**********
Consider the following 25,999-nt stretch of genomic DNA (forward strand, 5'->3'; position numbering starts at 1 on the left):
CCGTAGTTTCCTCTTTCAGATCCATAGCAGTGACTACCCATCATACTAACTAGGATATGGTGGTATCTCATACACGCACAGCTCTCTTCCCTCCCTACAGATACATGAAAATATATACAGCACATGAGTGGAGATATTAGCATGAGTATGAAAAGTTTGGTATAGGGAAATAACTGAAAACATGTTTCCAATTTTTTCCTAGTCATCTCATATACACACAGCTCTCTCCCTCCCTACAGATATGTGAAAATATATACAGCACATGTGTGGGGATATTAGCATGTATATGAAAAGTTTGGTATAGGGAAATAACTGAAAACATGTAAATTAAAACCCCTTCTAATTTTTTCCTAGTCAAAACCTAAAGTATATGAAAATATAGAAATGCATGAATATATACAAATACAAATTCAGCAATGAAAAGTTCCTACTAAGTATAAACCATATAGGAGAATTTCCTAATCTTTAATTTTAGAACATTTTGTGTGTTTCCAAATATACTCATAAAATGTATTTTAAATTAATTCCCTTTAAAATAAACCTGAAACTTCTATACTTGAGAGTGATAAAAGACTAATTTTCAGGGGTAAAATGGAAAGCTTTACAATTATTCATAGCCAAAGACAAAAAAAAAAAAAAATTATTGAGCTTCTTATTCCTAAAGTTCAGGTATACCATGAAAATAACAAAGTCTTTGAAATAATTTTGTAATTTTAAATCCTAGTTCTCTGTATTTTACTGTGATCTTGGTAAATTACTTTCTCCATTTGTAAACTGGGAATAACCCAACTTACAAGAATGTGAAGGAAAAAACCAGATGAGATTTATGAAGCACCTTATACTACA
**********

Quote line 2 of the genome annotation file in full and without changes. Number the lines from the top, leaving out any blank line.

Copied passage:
CCGTAGTTTCCTCTTTCAGATCCATAGCAGTGACTACCCATCATACTAACTAGGATATGGTGGTATCTCATACACGCACAGCTCTCTTCCCTCCCTACAGATACATGAAAATATATACAGCACATGAGTGGAGATATTAGCATGAGTATGAAAAGTTTGGTATAGGGAAATAACTGAAAACATGTTTCCAATTTTTTCCTAGTCATCTCATATACACACAGCTCTCTCCCTCCCTACAGATATGTGAAAATATATACAGCACATGTGTGGGGATATTAGCATGTATATGAAAAGTTTGGTATAGGGAAATAACTGAAAACATGTAAATTAAAACCCCTTCTAATTTTTTCCTAGTCAAAACCTAAAGTATATGAAAATATAGAAATGCATGAATATATACAAATACAAATTCAGCAATGAAAAGTTCCTACTAAGTATAAACCATATAGGAGAATTTCCTAATCTTTAATTTTAGAACATTTTGTGTGTTTCCAAATATACTCATAAAATGTATTTTAAATTAATTCCCTTTAAAATAAACCTGAAACTTCTATACTTGAGAGTGATAAAAGACTAATTTTCAGGGGTAAAATGGAAAGCTTTACAATTATTCATAGCCAAAGACAAAAAAAAAAAAAAATTATTGAGCTTCTTATTCCTAAAGTTCAGGTATACCATGAAAATAACAAAGTCTTTGAAATAATTTTGTAATTTTAAATCCTAGTTCTCTGTATTTTACTGTGATCTTGGTAAATTACTTTCTCCATTTGTAAACTGGGAATAACCCAACTTACAAGAATGTGAAGGAAAAAACCAGATGAGATTTATGAAGCACCTTATACTACA